All baby calves are born with some degree of respiratory acidosis. Respiratory acidosis is the buildup of by-products of carbon dioxide and a deficiency of oxygen. As the calf passes through the birth canal, it undergoes this buildup of carbon dioxide and its metabolites, and a deficiency of oxygen. When any baby calf is first born, it will gasp for air and pant for a few minutes in an effort to correct the carbon dioxide/oxygen unbalance in the circulatory system.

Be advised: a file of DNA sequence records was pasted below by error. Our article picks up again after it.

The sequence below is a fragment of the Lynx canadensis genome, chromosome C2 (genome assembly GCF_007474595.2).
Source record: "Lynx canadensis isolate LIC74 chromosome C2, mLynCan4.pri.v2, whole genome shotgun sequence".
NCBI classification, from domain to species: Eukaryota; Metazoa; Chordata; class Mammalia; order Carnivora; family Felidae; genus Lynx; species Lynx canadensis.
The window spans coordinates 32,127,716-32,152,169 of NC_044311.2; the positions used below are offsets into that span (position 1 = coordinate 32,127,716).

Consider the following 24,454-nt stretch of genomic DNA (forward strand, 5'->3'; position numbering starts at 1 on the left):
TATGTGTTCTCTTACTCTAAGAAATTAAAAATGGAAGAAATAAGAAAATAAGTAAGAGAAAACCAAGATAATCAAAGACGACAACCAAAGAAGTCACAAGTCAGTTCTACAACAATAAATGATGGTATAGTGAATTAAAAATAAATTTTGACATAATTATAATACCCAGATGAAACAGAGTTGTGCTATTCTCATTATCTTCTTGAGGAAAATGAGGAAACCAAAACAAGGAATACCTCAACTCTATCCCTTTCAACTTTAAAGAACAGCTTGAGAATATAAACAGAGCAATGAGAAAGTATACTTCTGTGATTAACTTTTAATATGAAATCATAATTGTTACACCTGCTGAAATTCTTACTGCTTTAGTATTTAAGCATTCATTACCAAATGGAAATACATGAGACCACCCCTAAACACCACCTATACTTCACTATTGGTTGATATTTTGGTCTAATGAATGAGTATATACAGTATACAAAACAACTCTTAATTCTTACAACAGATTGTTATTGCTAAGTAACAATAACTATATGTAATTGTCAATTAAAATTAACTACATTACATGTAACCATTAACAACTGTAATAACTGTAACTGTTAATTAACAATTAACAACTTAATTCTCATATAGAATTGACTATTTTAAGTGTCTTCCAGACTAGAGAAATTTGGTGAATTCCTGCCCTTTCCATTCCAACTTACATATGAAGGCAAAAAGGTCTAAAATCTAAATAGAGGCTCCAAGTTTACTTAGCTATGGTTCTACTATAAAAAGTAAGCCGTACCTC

Therefore, when a calf is completely delivered, primary attention is directed toward establishing respiration. Mucus and fetal fluids should be removed from the nose and mouth by cleaning these air pathways with your fingers and thumbs. These actions are important for any calf that is assisted during the “calving” process, but they are critical for those calves that come backwards. The common practice of suspending the calf for an extended time by it hindlegs to "clear the lungs", must be questioned. Most of the fluids that drain from the mouth of these calves probably come from the stomach, and the weight of the intestines on the diaphragm makes expansion of the lungs difficult, if not impossible.
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